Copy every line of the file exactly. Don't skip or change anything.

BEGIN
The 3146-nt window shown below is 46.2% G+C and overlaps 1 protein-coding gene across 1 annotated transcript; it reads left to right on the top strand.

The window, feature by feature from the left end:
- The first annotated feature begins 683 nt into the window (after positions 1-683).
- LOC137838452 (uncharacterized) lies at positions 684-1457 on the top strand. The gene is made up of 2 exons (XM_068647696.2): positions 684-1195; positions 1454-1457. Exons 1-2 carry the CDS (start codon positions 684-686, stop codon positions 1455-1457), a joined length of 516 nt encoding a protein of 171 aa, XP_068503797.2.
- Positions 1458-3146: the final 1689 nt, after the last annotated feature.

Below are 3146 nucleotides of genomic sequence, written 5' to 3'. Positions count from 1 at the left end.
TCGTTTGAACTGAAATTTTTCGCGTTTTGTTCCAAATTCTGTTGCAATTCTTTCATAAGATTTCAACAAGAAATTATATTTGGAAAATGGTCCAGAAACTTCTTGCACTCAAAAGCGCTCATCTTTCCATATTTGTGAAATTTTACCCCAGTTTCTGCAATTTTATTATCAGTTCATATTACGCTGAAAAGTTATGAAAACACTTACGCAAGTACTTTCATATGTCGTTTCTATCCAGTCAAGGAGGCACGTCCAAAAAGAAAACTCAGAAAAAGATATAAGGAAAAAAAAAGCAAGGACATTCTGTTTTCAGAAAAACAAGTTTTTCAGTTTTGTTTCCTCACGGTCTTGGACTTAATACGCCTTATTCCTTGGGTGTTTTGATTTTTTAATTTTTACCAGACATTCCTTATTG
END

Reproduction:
The 3146-nt window shown below is 46.2% G+C and overlaps 1 protein-coding gene across 1 annotated transcript; it reads left to right on the top strand.

The window, feature by feature from the left end:
- The first annotated feature begins 683 nt into the window (after positions 1-683).
- LOC137838452 (uncharacterized) lies at positions 684-1457 on the top strand. The gene is made up of 2 exons (XM_068647696.2): positions 684-1195; positions 1454-1457. Exons 1-2 carry the CDS (start codon positions 684-686, stop codon positions 1455-1457), a joined length of 516 nt encoding a protein of 171 aa, XP_068503797.2.
- Positions 1458-3146: the final 1689 nt, after the last annotated feature.

Below are 3146 nucleotides of genomic sequence, written 5' to 3'. Positions count from 1 at the left end.
TCGTTTGAACTGAAATTTTTCGCGTTTTGTTCCAAATTCTGTTGCAATTCTTTCATAAGATTTCAACAAGAAATTATATTTGGAAAATGGTCCAGAAACTTCTTGCACTCAAAAGCGCTCATCTTTCCATATTTGTGAAATTTTACCCCAGTTTCTGCAATTTTATTATCAGTTCATATTACGCTGAAAAGTTATGAAAACACTTACGCAAGTACTTTCATATGTCGTTTCTATCCAGTCAAGGAGGCACGTCCAAAAAGAAAACTCAGAAAAAGATATAAGGAAAAAAAAAGCAAGGACATTCTGTTTTCAGAAAAACAAGTTTTTCAGTTTTGTTTCCTCACGGTCTTGGACTTAATACGCCTTATTCCTTGGGTGTTTTGATTTTTTAATTTTTACCAGACATTCCTTATTG